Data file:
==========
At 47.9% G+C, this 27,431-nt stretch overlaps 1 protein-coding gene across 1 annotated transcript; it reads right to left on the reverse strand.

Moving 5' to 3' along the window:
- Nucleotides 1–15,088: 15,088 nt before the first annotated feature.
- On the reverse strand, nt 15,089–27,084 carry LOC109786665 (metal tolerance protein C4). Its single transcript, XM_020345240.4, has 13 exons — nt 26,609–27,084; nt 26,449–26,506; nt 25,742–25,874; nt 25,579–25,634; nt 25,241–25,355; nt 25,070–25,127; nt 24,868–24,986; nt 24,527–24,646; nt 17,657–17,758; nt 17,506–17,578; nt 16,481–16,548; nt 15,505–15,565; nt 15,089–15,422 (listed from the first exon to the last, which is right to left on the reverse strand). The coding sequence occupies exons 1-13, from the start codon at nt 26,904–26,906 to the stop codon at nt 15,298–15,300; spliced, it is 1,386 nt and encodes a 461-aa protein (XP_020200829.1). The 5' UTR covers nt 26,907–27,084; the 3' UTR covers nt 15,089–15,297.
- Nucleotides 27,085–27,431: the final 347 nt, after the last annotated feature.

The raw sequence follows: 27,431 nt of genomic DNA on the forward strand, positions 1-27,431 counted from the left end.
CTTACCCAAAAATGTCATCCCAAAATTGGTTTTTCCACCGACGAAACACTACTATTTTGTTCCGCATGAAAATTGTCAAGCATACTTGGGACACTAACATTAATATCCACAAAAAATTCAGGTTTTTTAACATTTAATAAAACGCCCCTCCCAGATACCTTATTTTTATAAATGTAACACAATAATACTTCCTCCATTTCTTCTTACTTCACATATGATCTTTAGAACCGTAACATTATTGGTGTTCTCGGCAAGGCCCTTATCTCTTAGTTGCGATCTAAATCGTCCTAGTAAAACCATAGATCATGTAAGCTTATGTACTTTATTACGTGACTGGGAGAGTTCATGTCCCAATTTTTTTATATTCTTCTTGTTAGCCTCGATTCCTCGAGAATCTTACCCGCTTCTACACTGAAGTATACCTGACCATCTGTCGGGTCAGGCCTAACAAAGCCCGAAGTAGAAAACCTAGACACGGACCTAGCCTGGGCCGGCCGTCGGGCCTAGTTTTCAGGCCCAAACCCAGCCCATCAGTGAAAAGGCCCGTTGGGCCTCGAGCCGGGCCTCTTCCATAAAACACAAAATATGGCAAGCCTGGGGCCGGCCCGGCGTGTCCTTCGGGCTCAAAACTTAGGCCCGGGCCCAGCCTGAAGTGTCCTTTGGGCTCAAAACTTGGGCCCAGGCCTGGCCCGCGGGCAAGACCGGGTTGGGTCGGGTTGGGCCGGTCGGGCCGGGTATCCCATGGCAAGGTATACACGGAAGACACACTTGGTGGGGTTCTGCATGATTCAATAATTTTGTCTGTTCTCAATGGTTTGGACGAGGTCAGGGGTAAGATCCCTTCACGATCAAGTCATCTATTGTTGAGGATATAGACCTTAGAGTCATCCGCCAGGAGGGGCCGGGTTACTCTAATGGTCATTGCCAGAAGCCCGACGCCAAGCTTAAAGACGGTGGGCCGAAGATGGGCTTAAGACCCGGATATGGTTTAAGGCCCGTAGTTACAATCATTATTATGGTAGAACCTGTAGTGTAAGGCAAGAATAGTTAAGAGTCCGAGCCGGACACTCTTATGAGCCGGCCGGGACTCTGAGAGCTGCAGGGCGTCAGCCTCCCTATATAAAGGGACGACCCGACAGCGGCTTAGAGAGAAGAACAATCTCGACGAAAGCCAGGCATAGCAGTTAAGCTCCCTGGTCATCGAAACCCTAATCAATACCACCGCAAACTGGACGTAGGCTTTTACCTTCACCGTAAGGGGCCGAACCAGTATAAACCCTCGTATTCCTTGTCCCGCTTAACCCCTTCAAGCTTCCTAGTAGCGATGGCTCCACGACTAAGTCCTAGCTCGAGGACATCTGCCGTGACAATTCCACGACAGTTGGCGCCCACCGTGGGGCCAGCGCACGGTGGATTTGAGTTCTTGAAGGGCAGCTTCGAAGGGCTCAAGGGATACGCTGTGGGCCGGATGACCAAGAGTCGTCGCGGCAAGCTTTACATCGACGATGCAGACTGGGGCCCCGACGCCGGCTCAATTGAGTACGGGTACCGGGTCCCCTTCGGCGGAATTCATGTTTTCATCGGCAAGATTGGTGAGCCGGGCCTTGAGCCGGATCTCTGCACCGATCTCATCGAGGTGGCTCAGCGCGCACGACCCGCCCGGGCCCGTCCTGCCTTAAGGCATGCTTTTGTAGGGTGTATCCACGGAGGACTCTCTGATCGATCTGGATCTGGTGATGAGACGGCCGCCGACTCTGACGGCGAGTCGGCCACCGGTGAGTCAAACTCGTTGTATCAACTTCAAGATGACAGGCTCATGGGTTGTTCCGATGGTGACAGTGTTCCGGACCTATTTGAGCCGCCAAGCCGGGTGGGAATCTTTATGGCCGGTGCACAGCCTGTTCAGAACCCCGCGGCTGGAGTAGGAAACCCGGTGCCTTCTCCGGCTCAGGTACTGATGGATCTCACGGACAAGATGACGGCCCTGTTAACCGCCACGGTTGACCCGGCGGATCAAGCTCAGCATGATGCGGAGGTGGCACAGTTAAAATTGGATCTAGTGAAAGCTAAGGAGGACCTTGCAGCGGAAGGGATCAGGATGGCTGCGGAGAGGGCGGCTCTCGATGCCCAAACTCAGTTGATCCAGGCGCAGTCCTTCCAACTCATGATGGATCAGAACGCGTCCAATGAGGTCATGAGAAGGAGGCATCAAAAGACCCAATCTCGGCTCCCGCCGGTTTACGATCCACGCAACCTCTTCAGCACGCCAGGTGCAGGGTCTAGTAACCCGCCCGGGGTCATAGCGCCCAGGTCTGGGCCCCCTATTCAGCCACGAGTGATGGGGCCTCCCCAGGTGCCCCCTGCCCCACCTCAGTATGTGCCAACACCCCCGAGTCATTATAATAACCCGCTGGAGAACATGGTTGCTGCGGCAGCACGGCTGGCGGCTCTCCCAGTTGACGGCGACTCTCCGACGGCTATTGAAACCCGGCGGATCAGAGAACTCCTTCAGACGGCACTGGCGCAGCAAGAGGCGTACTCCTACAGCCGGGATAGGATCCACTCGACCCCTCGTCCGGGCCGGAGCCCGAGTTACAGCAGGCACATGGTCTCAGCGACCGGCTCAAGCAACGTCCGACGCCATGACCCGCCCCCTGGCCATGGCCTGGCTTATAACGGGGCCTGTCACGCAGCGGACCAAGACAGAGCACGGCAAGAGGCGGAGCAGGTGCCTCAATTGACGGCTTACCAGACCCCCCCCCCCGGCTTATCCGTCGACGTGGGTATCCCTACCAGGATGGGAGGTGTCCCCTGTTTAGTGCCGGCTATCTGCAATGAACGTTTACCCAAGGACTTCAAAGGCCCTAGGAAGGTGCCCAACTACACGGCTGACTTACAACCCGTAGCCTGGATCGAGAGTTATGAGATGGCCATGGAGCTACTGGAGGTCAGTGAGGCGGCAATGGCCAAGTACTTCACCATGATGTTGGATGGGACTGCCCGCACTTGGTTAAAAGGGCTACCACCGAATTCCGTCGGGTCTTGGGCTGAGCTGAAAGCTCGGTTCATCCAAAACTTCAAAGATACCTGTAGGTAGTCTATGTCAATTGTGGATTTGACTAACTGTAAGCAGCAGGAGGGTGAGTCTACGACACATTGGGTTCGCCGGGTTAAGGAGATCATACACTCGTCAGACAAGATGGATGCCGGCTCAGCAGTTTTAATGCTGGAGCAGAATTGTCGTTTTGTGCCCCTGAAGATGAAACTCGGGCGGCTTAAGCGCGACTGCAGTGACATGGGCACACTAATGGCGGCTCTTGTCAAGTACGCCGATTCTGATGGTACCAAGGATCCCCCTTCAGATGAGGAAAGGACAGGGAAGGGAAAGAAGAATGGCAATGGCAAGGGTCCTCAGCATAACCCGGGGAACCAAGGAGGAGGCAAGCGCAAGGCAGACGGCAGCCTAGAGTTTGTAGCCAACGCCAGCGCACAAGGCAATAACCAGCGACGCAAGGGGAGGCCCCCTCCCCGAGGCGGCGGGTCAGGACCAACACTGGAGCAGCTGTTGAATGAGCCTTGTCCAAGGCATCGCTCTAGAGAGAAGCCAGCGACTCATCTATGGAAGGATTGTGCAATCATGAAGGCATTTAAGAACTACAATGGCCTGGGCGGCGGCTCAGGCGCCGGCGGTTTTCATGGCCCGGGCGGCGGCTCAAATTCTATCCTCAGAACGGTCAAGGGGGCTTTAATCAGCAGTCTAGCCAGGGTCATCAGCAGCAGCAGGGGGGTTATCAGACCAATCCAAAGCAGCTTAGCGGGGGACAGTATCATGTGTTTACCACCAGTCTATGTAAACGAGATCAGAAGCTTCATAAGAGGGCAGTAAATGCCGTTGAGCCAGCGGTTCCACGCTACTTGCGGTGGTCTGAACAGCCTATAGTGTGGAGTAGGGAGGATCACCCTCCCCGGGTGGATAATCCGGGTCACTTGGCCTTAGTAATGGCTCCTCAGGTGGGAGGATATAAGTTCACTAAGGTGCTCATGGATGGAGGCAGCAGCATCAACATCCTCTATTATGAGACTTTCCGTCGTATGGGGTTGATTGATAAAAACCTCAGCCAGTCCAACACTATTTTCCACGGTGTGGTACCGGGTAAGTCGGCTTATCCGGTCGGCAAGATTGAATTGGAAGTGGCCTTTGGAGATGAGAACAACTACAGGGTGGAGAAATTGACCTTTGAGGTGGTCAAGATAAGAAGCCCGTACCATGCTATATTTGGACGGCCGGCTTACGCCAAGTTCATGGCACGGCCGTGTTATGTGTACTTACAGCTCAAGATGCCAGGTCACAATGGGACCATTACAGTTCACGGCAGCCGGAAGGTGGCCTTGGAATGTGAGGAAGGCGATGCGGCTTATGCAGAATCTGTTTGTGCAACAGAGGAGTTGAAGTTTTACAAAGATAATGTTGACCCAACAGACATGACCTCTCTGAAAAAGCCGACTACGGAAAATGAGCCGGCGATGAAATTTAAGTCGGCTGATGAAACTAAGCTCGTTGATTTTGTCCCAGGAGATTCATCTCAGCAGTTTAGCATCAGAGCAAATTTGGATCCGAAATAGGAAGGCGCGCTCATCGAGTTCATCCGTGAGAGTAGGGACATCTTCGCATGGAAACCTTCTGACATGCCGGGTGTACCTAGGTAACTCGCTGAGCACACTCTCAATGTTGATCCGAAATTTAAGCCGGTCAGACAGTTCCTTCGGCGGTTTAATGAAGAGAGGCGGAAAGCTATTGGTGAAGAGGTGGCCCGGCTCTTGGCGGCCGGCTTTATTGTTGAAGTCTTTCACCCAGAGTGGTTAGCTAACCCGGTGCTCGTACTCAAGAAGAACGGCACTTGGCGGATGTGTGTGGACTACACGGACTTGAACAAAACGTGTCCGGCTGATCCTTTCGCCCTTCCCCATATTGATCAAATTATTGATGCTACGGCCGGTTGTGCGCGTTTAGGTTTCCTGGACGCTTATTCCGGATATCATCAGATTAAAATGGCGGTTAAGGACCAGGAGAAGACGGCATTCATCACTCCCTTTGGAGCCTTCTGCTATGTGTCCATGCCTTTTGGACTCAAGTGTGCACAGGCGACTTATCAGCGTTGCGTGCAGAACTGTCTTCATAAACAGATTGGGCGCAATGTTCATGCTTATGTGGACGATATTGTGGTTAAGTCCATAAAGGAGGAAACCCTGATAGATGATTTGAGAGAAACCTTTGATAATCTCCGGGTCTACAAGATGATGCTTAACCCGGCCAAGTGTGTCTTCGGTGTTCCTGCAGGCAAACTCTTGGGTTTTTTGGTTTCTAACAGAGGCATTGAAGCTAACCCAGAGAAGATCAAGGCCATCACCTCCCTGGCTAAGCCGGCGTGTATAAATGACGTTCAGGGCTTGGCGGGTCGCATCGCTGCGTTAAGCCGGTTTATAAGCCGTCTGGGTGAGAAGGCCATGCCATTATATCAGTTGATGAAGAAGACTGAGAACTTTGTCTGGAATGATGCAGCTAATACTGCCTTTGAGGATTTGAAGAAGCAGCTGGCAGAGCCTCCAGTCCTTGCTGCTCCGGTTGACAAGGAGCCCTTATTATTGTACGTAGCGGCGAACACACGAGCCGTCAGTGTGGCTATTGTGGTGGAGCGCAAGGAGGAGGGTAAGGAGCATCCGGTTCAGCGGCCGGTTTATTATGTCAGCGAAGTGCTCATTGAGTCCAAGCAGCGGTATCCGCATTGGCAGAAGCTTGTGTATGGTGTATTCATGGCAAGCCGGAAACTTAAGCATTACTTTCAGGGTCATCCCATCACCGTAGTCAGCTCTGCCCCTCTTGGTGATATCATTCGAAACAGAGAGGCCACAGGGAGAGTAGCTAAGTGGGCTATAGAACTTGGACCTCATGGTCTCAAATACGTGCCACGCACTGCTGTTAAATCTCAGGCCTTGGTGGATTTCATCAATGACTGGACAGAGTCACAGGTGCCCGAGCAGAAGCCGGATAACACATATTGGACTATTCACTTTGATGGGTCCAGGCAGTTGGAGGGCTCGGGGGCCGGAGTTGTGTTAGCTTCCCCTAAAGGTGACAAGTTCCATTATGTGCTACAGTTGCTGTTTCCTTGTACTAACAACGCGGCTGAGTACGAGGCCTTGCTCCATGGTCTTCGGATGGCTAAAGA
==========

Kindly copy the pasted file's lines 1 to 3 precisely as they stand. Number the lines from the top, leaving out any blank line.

At 47.9% G+C, this 27,431-nt stretch overlaps 1 protein-coding gene across 1 annotated transcript; it reads right to left on the reverse strand.

Moving 5' to 3' along the window:
- Nucleotides 1–15,088: 15,088 nt before the first annotated feature.